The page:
“I read that the DOL is delaying the release of its regulations regarding the definition of investment advice fiduciary. Does that mean the enforcement of prohibited transaction exemption (PTE) 2020-02 is also delayed?”
ERISA consultants at the Retirement Learning Center (RLC) Resource Desk regularly receive calls from financial advisors on a broad array of technical topics related to IRAs, qualified retirement plans and other types of retirement savings and income plans, including nonqualified plans, stock options, and Social Security and Medicare. We bring Case of the Week to you to highlight the most relevant topics affecting your business.
A recent call with a financial advisor from California is representative of a common inquiry related to the Department of Labor’s (DOL’s) definition of investment advice fiduciary.
Highlights of Discussion
While it is true the DOL is delaying until the end of 2022 the release of its notice of proposed rulemaking (NPRM) with respect to the definition of the term “fiduciary” for persons who render investment advice to plans and IRAs for a fee, the enforcement deadlines for PTE 2020-02 remain the same for those following the PTE. The final enforcement deadline for the last elements of PTE 2020-02 was July 1, 2022.
For a little background, a final DOL regulation, effective July 7, 2020, officially reinstated the original 1975 Five-Part Test for determining investment advice fiduciary status. An investment advice fiduciary must follow a PTE in order to receive pay for advice given. PTE 2020-02 provided further interpretive guidance on the Five-Part Test and included a process for avoiding a prohibited transaction involving the provision of investment advice for a fee. Other PTEs also address the receipt of fees for advice.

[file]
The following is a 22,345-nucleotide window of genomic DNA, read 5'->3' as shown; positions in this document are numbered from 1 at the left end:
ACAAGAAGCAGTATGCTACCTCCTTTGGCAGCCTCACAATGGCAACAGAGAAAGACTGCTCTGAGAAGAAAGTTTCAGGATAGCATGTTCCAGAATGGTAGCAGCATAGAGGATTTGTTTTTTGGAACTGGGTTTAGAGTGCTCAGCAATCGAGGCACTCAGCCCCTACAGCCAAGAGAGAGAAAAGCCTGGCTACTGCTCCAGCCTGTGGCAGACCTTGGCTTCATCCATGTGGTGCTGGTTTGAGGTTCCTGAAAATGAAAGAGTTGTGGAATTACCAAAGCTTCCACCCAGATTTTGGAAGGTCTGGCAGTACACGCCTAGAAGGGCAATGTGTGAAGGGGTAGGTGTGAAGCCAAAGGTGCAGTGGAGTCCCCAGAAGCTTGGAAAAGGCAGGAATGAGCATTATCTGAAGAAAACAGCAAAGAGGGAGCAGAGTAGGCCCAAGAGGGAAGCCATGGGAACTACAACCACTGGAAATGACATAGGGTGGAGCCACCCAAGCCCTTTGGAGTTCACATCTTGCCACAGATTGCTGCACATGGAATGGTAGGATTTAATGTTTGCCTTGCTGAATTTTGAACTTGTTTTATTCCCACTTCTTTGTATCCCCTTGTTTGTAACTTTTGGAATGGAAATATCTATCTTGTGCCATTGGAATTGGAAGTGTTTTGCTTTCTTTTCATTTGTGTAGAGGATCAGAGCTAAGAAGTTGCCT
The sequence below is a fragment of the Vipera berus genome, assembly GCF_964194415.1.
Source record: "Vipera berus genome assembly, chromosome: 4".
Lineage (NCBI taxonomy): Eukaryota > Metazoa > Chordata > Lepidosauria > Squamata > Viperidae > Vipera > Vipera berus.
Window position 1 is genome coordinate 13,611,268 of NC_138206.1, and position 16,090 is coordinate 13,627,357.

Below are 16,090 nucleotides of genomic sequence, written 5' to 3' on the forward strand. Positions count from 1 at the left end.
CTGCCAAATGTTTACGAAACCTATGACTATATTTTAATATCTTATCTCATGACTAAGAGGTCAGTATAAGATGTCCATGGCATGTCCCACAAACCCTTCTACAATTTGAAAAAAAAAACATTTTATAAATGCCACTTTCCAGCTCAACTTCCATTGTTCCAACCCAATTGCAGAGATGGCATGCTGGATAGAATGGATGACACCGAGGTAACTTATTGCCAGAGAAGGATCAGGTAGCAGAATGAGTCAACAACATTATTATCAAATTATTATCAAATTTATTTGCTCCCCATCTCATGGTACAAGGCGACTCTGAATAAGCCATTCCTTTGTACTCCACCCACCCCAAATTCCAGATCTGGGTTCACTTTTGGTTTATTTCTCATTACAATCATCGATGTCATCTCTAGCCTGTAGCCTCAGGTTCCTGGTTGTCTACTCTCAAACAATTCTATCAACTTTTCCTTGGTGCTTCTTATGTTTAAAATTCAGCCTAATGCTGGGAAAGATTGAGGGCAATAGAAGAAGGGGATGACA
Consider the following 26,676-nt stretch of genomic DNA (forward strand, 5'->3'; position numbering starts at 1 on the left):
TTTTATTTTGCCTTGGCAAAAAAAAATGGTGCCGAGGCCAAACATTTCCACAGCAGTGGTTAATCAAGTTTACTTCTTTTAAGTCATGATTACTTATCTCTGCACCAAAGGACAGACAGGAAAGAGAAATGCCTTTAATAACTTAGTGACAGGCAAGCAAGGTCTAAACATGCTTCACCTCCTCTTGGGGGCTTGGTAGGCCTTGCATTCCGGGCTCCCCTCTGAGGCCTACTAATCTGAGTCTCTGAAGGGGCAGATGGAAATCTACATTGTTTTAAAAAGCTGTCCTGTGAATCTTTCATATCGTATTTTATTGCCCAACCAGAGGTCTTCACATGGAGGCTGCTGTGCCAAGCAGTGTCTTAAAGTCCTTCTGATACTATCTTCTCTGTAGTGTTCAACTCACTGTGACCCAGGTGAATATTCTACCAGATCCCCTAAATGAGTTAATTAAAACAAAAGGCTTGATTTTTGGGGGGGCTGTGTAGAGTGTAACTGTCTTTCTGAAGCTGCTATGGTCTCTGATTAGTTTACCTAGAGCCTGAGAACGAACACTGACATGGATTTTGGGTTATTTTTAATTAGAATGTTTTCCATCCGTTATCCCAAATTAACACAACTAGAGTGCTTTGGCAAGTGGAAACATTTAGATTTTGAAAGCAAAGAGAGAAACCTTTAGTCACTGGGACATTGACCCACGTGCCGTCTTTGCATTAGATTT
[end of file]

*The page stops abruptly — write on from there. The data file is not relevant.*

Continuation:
PTE 2020-02 originally took effect February 16, 2021. Later, the DOL implemented a “nonenforcement policy” under Field Assistance Bulletin (FAB) 2018-02 until December 20, 2021, for those who diligently and in good faith complied with the “Impartial Conduct Standards.” FAB 2021-02 further extended the nonenforcement policy through January 31, 2022. The three Impartial Conduct Standards mandate that advice be given
• In the best interest of the retirement investor,
• At a reasonable price,
• Without any misleading statements.
After January 31, 2022, investment advice fiduciaries following PTE 2020-02 are required to continue to follow the Impartial Conduct Standards and
• Acknowledge in writing their fiduciary status under ERISA and the Internal Revenue Code;
• Describe in writing the services to be provided and any material conflicts of interest that may exist;
• Adopt policies and procedures prudently designed to ensure compliance with the Impartial Conduct Standards and that mitigate conflicts of interest; and
• Conduct an annual retrospective review of their compliance with the requirements and produce a written report that is certified by one of the financial institution’s senior executive officers.
The DOL delayed enforcement of PTE-2020-02’s specific requirements for rollover advice until July 1, 2022. On and after that date, if the advice involves a rollover recommendation, then advisors must
• Document the reasons that a rollover recommendation is in the best interest of the retirement investor; and
• Disclose the justification for the rollover in writing to the retirement investor.
PTE 2020-02 and the (anticipated) proposed rules regarding the definition of investment advice fiduciary are separate DOL pronouncements. The DOL is delaying the release of its proposed rules with respect to the definition of investment advice fiduciary until the end of 2022. However, that delay does not affect the enforcement deadlines for PTE 2020-02.